5th Symposium on Fire and Forest Meteorology and the 2nd International Wildland Fire Ecology and Fire Management Congress

Monday, 17 November 2003
Surface Fires and Stem Mortality: Physical Connections
Anthony S. Bova, USDA Forest Service, Delaware, OH; and M. B. Dickinson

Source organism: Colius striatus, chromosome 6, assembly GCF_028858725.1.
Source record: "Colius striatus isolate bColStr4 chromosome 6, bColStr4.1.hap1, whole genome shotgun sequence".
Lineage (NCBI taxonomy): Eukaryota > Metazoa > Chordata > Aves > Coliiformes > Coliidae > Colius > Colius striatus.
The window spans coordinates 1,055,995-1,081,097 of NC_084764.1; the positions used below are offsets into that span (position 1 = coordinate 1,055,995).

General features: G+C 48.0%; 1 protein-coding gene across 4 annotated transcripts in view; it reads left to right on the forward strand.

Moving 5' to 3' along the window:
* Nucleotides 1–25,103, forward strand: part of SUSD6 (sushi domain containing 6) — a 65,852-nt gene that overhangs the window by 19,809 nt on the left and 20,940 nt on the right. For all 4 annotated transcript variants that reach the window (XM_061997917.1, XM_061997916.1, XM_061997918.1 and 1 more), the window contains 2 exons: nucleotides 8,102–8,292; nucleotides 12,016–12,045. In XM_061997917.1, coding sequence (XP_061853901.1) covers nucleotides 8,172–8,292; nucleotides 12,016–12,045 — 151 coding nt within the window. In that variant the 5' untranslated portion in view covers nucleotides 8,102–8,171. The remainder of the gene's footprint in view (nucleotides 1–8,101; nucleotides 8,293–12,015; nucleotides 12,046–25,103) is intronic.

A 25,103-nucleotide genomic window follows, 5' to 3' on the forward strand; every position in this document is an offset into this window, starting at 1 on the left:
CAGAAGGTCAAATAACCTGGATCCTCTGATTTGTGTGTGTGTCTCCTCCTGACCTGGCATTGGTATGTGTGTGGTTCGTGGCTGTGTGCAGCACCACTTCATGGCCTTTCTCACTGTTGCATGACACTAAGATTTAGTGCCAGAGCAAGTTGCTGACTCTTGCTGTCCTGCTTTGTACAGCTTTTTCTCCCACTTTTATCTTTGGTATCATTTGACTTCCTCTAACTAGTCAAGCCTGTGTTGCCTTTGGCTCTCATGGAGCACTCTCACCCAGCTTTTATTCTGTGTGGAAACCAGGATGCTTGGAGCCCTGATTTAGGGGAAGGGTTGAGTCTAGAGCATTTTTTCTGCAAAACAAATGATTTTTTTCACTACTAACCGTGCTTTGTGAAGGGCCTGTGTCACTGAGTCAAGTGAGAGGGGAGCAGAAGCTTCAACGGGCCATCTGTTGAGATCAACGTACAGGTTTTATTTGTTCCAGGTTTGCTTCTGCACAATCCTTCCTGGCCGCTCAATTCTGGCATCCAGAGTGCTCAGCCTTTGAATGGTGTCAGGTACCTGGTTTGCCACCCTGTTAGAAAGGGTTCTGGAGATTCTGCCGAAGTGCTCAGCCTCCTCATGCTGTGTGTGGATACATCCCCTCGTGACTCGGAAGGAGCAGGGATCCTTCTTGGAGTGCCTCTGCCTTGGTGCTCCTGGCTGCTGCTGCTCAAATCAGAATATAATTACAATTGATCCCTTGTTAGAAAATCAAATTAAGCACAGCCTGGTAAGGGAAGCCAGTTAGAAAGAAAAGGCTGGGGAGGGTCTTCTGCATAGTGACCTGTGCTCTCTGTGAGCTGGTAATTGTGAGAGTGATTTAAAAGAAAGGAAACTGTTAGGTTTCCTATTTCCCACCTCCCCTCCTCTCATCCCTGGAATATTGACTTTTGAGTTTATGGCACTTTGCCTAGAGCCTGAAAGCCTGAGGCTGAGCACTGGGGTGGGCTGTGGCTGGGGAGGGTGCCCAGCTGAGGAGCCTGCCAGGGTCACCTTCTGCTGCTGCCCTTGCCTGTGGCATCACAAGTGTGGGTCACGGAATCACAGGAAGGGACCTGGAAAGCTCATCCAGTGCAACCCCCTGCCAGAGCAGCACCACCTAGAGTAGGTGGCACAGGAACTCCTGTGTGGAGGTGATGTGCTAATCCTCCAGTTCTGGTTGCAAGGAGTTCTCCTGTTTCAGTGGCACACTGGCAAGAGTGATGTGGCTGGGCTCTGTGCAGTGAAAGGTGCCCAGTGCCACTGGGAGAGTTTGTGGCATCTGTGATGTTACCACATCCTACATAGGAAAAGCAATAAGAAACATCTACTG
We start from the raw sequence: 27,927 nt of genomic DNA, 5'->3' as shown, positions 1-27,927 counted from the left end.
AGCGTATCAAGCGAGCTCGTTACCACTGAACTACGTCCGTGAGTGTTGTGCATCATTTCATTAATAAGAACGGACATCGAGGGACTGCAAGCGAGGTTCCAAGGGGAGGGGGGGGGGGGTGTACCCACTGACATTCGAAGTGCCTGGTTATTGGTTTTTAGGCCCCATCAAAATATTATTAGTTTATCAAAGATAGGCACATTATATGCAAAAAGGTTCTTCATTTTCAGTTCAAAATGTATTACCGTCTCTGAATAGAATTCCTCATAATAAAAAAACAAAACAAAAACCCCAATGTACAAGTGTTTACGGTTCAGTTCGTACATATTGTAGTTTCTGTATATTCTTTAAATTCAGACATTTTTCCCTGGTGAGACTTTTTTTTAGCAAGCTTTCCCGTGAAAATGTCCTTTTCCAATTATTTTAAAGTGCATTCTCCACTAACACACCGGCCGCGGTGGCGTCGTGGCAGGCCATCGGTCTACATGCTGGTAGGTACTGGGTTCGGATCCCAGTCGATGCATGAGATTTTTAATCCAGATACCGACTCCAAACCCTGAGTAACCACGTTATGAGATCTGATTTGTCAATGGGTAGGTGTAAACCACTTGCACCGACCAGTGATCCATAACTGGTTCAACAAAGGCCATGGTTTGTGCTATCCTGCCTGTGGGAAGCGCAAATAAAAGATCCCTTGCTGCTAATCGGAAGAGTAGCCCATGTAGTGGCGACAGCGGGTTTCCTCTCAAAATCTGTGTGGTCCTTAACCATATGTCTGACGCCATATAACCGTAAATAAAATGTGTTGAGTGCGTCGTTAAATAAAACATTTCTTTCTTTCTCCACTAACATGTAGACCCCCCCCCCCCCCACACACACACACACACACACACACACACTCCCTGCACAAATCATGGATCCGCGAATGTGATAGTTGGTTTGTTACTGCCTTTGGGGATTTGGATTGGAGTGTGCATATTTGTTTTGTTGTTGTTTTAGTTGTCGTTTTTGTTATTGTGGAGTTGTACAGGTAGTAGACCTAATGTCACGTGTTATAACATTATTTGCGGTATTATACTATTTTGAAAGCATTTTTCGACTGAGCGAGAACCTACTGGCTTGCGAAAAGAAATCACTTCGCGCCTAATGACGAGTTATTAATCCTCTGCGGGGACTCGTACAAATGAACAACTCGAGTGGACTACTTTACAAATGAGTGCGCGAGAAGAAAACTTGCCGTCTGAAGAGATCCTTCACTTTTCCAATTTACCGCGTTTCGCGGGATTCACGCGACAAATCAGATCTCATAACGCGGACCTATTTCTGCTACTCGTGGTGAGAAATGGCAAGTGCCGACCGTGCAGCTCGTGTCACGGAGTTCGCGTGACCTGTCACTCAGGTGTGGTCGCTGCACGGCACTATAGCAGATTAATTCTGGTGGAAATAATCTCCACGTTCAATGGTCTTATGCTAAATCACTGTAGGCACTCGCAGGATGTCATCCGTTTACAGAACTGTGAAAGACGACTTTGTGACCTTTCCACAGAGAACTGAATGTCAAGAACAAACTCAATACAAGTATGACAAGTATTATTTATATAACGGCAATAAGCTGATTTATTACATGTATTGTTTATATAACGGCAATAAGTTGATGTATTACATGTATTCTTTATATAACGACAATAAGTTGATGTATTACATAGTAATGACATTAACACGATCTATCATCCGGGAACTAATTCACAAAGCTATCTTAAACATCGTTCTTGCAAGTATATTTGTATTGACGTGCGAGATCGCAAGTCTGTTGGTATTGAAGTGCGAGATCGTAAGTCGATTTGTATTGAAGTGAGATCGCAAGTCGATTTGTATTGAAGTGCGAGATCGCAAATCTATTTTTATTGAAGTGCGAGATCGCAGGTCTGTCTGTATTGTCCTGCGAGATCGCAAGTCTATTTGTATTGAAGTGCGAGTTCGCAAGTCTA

Flames in surface fires cause tissue necrosis to some depth within tree stems through heat transfer and tissue response mechanisms. Tissue necrosis kills stems and trees when it extends below the bark. No studies exist that provide data and physically-based equations linking flames, stem heating and tissue necrosis although parts of the problem have been investigated intensively. The rate of flame spread over a surface fuel and its fuel consumption may be used to calculate a fire intensity that in turn may be used to estimate flame velocity, height, and depth and, therefore, convective and radiative heat flux into a tree stem. Given certain boundary conditions—the convective coefficient, flame and surface temperatures, and bark moisture—temperature rise within the stem may then be modeled by computationally intensive numerical methods or by dimensional analysis of variables involved in heat and mass transfer. In this paper, heat flux and thermocouple data from surface fires, and measurements of bark moisture and tissue response, are combined with physical and dimensionless equations to elucidate the strong correlation between fire intensity and the depth of tissue necrosis in tree stems. Using known allometric relationships between tree diameter and bark thickness along with forest structural data (i.e., species composition and size distributions) our equations can be used to predict tree mortality in surface fires.

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